3. Can you practice Intuitive Eating if you have an eating disorder?

Intuitive Eating wasn’t made specifically for those with an eating disorder. But that doesn’t mean it won’t be beneficial as part of a rounded treatment programme.

A 2017 study found that adding an Intuitive Eating approach into treatment programmes was associated with positive treatment outcomes. Remember, Intuitive Eating is normal, natural eating so developing this in recovery can be so powerful.

There are some reasons that Intuitive Eating doesn’t make sence in eating disorder recovery. These include:

  • Meal plans may be needed for weight restoration. This may mean that eating is initially more structured, but the other principles can be explored and ”natural hunger” can’t be trusted. You still start to notice hunger cues and satisfaction, as well as reframe how you think about food.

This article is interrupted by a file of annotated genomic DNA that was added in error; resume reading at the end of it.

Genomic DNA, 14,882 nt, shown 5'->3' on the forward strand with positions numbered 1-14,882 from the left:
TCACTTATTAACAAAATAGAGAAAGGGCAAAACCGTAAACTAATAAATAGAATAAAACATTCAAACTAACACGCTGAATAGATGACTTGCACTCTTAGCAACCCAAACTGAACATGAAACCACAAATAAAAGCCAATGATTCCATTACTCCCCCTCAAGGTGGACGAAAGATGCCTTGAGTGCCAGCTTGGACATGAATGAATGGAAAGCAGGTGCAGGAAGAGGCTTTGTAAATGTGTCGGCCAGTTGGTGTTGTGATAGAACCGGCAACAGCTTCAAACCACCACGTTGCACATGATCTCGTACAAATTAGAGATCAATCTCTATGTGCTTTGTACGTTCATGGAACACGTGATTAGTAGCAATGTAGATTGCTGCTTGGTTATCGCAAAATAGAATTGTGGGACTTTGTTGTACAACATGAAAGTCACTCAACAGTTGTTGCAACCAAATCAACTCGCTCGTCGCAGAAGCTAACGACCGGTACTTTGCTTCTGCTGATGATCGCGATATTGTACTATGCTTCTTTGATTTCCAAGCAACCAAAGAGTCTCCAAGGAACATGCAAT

• Exercise can be difficult in recovery.

Evelyn Tribole, the co-founder Intuitive Eating, wrote this article about Intuitive Eating and eating disorder recovery.

Remember, Intuitive eating is a set of tools, rather than a set plan. There is no obligation to be by the book to practice Intuitive Eating. This is why it can be so helpful to seek out professionals trained in Intuitive Eating like us at Ease Nutrition Therapy.

4. Is Intuitive Eating just eating when you’re hungry?

Intuitive Eating has 10 principles, and only a few of which relate to food and hunger cues.

Intuitive Eating is about honouring your health and the food you consume making you feel good. As well as tuning in to eating when you’re hungry or full. A part of Intuitive Eating is giving yourself unconditional permission to eat, with non-judgement in a way that allows you to feel safe around all foods.

And sometimes food might be emotional, or social. You might not be feeling great and so eat food that feels comforting to you, checking in with yourself and knowing that is what you need. This is followed by non-judgement, even if you’re not super hungry. Intuitive Eating acknowledges what we need as a whole, and honouring that.

6. Will Intuitive Eating work if you have a health condition?